The city of Luxor is known as the ‘world’s largest open air museum’ and is home to some of Egypt’s most significant surviving ancient monuments.
Nile river cruise
Hot air balloon
Everything you need to know about Luxor
The city of Luxor – an Arabic word for ‘palaces’ – is home to some of Egypt’s most significant surviving ancient monuments, temples and tombs. It is no wonder that it is often referred to as the ‘world’s largest open-air museum’. Formerly known as Thebes, the great capital of the Egyptian Empire, the city was home to some of the most important kings of the ancient world including Tutankhamun, Ramses, and others. Today, it is one of Egypt’s most popular destinations for travelers who flock to the city to explore the East Bank and West Bank of the Nile where ancient civilizations once stood.
Where is Luxor located?
Luxor is a beautiful mix of the old and new with the modern city built amid the ruins of the ancient. The city lies on the east bank of the Nile about 312 miles (500 kilometers) south of Cairo. While the quickest way to get from Cairo to Luxor is by air, we recommend a luxury cruise on the famed Nile to really experience the ancient riverbanks and lesser-known monuments along the way.
When to visit Luxor
The best time to visit Egypt is between October and April when temperatures are cooler. However, it is important to note that between the winter months of December and February – prime tourist season in Luxor – the crowds can be rather unpleasant to manage. Swarms of tourists visit in the winter which means you’ll be battling with long lines at the main attractions and finding availability at hotels might be more difficult.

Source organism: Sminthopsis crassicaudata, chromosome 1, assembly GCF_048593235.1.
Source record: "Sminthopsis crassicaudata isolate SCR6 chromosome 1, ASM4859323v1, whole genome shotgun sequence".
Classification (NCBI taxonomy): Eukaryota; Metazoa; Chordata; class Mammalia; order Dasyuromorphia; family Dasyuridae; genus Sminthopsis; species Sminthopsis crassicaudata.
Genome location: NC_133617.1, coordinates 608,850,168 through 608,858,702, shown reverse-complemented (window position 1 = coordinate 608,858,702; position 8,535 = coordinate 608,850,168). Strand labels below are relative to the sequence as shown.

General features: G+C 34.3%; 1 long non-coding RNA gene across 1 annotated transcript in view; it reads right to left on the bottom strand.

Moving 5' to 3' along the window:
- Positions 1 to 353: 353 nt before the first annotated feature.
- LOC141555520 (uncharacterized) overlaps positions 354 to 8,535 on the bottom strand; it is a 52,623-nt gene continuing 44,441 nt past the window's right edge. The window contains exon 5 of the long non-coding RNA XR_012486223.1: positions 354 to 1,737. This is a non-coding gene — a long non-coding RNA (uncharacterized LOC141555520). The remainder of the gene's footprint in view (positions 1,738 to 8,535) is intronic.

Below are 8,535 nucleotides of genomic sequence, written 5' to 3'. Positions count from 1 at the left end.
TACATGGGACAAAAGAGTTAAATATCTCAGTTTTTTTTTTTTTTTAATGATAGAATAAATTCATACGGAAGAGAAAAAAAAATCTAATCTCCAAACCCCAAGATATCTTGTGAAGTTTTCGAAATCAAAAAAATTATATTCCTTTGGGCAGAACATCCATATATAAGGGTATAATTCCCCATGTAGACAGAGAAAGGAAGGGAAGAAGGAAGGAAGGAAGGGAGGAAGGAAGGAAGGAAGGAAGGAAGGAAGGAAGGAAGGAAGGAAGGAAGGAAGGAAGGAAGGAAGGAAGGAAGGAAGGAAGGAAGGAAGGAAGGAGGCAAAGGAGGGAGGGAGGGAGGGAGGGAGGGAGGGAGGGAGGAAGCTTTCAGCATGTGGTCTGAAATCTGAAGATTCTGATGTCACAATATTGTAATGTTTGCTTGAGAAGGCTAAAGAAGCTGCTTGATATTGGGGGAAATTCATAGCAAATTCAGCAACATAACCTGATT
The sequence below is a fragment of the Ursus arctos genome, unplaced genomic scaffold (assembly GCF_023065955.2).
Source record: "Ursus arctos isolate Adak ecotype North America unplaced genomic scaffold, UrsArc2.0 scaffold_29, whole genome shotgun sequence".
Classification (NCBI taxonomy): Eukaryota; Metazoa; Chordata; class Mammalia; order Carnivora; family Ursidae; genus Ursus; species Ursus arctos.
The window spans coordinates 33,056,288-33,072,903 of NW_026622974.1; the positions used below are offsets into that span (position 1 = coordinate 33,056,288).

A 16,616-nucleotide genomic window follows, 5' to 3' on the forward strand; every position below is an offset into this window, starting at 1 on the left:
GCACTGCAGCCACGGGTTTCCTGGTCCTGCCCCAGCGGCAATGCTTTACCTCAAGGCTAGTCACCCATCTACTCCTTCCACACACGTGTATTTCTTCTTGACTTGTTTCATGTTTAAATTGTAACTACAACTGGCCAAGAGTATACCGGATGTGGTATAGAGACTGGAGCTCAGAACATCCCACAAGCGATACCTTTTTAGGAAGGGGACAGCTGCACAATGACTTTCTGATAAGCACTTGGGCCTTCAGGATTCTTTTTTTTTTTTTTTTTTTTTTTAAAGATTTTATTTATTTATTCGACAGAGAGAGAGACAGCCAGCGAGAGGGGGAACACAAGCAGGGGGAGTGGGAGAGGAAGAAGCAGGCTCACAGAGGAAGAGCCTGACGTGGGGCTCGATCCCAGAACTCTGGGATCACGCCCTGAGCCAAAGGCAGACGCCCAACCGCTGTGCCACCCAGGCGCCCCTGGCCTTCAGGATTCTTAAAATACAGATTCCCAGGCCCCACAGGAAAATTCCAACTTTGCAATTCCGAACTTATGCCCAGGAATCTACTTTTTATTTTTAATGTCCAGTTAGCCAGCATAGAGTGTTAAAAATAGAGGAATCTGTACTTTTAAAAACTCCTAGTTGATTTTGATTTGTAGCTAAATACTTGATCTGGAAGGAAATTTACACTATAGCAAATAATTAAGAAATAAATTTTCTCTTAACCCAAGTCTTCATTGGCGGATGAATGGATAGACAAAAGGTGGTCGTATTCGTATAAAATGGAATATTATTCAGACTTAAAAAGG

We recommend visiting during late fall (October – November) and the spring (March – April). During these shorter shoulder seasons, temperatures are still comfortable and crowds are either yet to arrive, or are waning after the mad winter rush.
Top experiences to enjoy in Luxor
Valley of the Kings
The west bank of the Nile plays host to the famed and brightly muraled tombs and ancient burial chambers built for the pharaohs. Dating back over 3,000 years, the royal burial ground known today as the Valley of the Kings, pays homage to some of the most legendary rulers of ancient Egypt. The Valley of the Kings served as the final resting place for the mummies of pharaohs like Tutankhamun, Ramses II, Seti I as well as queens, high priests, and other important nobility of the 18th, 19th, and 20th dynasties.
A famous highlight on the east bank of the Nile is the extraordinary Karnak Temple complex – the largest religious building ever built. This breathtaking marvel took over 2,000 years to build and was Ancient Egypt’s most important place of worship during the New Kingdom era. The Temple of Amun is the only section of the vast complex that is open to the public and contains a pillared hall of 134 columns that stand a staggering 69 feet (21 meters) tall.
Hot air ballooning
With so much to see in the world’s greatest open-air museum, sometimes a little perspective is necessary to take it all in. One of the most thrilling and unique experiences in Luxor is a sunrise hot air balloon over the city. Balloon rides take place just after the sun rises and casts its beautiful morning light over the tombs sites and temples, barren escarpments, and river. Viewing the incredible sights of Luxor from above is a remarkable way to truly grasp the impressive nature of these significant landmarks.
The Luxor Temple is a large ancient temple complex located on the east bank and is considered to be one of the most beautiful temples in the country. Constructed over 3,500 years ago, the temple is characterized by a unique architectural style and is an ode to the changing face of Egypt over the centuries. The Luxor Temple stays open later than most other monuments and becomes a dazzling display of lights as the sun goes down.